Never an app other than a browser. My wife is back in school and some of those college online course websites absolutely refused to work with a Mac, User Agent settings not withstanding. It hasn’t been a problem the last few semesters, I am just being preemptive.

I dick around with website design and occasionally test them using Explorer 6.

ViewRoyal

If this was a game of chess, today would have been a checkmate move.

Microsoft is always copying Apple (badly wink).

Apple has multi-touch in Mac OS X, Microsoft responds with Windows 8.
Apple has the highly successful iPod, Microsoft responds with the Zune.
Apple has the highly successful iPhone, Microsoft responds with the Kin.
Apple has the highly successful iOS, Microsoft responds with the WP7.
Apple has the highly successful Apple Stores, Microsoft responds with badly copied Microsoft Stores.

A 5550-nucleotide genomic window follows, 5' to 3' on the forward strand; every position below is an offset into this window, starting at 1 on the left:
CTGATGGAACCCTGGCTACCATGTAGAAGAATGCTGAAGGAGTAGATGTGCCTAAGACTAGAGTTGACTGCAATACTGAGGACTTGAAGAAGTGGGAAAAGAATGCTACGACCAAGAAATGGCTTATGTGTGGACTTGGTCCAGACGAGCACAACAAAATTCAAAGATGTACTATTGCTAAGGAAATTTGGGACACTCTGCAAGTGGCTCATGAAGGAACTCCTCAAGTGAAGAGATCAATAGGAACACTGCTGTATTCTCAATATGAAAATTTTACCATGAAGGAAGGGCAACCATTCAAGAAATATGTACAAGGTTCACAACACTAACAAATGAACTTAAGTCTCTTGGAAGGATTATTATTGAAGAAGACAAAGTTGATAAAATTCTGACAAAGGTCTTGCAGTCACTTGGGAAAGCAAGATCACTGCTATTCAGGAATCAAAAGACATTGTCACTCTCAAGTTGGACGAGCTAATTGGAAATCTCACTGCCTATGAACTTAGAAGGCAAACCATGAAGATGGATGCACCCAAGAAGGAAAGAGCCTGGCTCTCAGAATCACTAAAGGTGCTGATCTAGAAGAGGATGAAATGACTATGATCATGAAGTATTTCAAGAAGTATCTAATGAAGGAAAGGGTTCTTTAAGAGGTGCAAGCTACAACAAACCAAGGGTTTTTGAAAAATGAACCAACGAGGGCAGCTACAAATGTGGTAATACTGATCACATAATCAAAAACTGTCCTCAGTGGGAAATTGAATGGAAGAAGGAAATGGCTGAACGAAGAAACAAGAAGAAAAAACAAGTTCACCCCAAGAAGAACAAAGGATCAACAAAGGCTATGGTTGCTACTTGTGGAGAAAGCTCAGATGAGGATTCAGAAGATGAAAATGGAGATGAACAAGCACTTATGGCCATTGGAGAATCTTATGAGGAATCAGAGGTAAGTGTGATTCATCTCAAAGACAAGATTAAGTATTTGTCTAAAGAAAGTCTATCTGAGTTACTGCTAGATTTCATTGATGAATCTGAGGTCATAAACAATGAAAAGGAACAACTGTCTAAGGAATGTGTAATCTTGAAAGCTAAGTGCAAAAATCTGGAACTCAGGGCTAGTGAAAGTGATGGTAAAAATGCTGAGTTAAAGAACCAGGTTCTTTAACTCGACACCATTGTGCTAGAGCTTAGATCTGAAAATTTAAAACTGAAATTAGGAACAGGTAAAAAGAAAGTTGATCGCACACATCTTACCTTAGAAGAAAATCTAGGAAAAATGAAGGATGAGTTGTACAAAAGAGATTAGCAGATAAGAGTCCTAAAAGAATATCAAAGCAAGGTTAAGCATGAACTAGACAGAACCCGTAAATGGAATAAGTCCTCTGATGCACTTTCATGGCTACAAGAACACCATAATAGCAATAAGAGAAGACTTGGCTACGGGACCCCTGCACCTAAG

etc., etc.

But iCloud is a major innovation that Microsoft can’t copy.

With iCloud, Apple has a service that automatically and instantaneously syncs all your data and files between all of your devices without having to do anything… and it’s free! Most people (Windozers) don’t get just how HUGE this is… but they will eventually.

Until now, keeping everything in sync involved a lot of worry, effort, and time. And you also needed to be a bit of a tech nerd to understand how to set it up, and keep everything juggled happily.

But iCloud just gets out of your way and works on its own. That is something that has been needed for years, and no one has been able to accomplish that until now.